Lao Zi - the Founder of Taoism
Lao Zi is regarded as father of Chinese philosophy. Lao Zi, with the surname of Lee and the given name of Er, was also called Lao Ran. He lived in the 6th century BC, and was a great philosopher, thinker, educator and the founder of the Taoist school of thought in ancient China .
According to the extant historical documents, Lao Zi was a learned, sharp-eyed, forethoughtful, and eloquent wise man, which might have something to do with his experience as a historiographer in charge of the libraries of the Eastern Zhou Dynasty (770-256BC). He pointed out that it was the severe exploitation of the rulers that caused people to starve. Confucius , the founder of Confucianism, consulted with Lao Zi many times and once compared him with a dragon, which exemplified how enigmatic Lao Zi was.
Lao Zi held that everything was linked with and dependent on one another. Each pair of yes and no, easy and difficult, long and short, etc. was a contrastive unification. If one side didn't exist, there wouldn't be the other. He also asserted that the two opposite sides could be converted. Meanwhile, dissatisfied with the social reality of in-fighting and hard life, he advocated a society of a small country with a small population and no communications with neighboring countries. Many of his viewpoints and principles of life such as the weak overcoming the strong, holding oneself aloof from worldly success, emptying the heart of desire, adopting an easy-going manner, retiring at the height of one's career, being selfless and modest, etc. have exerted great influence on the Chinese mind and have been applied to politics, economy, military affairs, culture, business, and social intercourse.
The biggest achievement of Lao Zi is his book Dao De Jing ( Classic of the Tao and Its Power ). Driven by an unceasing desire to escape to the unknown, the aged philosopher decided upon his journey to the unknown. In a two-wheeled carriage drawn by black oxen, he set out to leave the deluded, society-corrupted world behind him. But at the western pass he was forbidden to go through the gate, until he had written his philosophy. Laozi, thereupon, lingered in the gatehouse long enough to compose the treatise that came down to us as Dao De Jing in which he expounded his views in succinct, crisp sentences, some even obscure and cryptic. Then he departed over the pass, to be heard of no more.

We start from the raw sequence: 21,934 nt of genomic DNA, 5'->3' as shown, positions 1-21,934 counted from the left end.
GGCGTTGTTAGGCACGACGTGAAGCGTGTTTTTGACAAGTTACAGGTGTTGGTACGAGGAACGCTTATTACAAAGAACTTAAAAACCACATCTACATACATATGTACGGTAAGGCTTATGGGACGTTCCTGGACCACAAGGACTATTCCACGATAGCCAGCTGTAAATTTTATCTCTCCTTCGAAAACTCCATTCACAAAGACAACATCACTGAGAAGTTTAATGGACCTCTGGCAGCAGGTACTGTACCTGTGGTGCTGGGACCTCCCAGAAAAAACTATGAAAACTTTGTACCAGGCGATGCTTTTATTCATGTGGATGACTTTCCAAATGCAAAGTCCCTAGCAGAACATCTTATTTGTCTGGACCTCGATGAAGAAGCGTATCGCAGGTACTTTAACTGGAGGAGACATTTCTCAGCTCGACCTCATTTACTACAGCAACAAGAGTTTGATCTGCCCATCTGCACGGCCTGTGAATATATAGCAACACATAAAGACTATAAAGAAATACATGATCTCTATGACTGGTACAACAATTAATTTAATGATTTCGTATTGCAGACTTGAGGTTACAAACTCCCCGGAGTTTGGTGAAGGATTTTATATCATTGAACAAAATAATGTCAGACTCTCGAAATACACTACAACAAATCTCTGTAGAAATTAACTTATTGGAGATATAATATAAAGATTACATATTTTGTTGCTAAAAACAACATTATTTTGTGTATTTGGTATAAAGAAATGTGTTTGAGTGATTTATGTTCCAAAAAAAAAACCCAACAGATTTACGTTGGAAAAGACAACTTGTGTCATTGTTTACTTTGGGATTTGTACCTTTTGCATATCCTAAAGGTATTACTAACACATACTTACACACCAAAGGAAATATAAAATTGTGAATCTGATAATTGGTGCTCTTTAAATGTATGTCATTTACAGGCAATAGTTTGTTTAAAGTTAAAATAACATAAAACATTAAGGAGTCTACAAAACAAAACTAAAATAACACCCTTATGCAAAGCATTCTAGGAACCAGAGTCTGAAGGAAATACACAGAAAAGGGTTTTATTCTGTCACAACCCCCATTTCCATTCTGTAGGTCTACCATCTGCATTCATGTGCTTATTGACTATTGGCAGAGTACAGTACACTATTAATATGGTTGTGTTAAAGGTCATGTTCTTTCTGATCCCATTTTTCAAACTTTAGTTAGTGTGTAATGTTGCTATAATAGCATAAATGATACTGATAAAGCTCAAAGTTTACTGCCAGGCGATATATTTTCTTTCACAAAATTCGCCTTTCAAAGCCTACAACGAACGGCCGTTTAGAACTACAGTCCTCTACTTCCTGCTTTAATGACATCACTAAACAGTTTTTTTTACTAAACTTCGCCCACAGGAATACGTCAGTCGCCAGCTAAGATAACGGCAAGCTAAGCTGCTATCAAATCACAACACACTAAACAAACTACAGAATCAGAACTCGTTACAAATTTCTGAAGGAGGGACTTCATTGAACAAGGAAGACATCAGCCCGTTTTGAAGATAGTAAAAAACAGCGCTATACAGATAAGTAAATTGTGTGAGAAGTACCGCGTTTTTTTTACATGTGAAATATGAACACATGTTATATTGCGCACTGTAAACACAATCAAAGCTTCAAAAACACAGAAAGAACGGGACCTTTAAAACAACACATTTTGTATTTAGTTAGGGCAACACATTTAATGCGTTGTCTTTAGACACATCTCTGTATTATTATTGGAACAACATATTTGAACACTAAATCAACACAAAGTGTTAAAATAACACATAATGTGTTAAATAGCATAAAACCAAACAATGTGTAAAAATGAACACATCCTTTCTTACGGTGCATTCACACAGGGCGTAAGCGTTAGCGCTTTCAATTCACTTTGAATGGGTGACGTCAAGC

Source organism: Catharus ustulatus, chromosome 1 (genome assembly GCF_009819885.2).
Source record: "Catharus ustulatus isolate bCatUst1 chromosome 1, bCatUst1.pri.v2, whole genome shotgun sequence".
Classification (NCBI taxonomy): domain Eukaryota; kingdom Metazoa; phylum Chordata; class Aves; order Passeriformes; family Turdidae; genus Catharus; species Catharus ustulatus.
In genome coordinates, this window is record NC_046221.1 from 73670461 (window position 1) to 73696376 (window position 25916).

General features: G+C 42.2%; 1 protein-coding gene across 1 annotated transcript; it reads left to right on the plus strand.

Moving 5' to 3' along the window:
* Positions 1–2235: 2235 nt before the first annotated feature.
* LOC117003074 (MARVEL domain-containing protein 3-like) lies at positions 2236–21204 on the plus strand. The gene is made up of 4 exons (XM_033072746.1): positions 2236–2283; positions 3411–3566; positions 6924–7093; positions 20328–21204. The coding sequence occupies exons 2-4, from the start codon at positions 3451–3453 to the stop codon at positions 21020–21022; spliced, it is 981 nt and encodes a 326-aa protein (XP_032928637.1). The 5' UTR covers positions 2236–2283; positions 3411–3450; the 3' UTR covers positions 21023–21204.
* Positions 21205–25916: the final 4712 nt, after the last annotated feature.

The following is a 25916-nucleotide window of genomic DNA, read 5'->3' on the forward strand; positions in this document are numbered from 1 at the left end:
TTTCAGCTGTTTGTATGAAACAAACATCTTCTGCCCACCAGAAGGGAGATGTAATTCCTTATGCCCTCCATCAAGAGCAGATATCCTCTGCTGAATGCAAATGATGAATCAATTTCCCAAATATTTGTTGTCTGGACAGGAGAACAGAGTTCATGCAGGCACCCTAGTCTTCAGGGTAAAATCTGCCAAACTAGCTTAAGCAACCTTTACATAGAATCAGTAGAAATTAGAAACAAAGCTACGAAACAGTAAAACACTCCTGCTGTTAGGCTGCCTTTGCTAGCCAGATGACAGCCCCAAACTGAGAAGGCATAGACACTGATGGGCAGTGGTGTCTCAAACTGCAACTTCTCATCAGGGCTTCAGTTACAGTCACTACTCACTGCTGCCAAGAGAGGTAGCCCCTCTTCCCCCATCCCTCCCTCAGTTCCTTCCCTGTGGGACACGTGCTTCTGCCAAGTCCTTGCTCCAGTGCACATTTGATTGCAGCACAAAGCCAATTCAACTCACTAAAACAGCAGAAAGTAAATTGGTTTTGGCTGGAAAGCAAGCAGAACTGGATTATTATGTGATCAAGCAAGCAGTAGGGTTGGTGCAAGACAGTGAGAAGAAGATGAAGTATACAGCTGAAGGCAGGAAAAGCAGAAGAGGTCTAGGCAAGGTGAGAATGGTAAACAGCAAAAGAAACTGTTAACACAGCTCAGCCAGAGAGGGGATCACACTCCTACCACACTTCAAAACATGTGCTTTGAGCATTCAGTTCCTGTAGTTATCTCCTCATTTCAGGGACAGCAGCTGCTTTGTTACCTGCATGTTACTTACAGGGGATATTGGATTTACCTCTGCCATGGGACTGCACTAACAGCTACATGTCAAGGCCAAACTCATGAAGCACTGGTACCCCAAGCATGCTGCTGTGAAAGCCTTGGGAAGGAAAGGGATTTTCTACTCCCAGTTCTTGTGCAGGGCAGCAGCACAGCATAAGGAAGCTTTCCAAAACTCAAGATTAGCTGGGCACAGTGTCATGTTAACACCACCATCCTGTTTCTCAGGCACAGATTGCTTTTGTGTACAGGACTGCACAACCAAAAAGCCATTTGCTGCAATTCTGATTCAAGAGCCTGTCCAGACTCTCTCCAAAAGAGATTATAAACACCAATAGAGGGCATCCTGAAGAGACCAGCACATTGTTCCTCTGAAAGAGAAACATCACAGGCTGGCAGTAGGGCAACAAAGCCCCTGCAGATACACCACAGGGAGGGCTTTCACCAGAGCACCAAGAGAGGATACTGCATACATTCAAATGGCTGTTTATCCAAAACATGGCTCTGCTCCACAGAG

Dao De Jing is actually a 5,000-word philosophical poem in verses, which consists of two parts: Dao Jing, with an emphasis on philosophy, and De Jing, with an emphasis on politics and military affairs. Dao De Jing, putting forward metaphysics systematically for the first time to the real formation of Taoist school of thought, plays a key role in the formation of ancient Chinese philosophy. Early in the Western Han Dynasty (206BC-8AD), the ruling class practiced a kind of so-called Huanglao (Emperor Huang and Lao Zi) politics, characterized by Taoist doctrine of governing by doing nothing, and realized a quick economic instauration, known as Reigns of Wen & Jing (prosperity in the period of Emperor Wen and Emperor Jing) in history.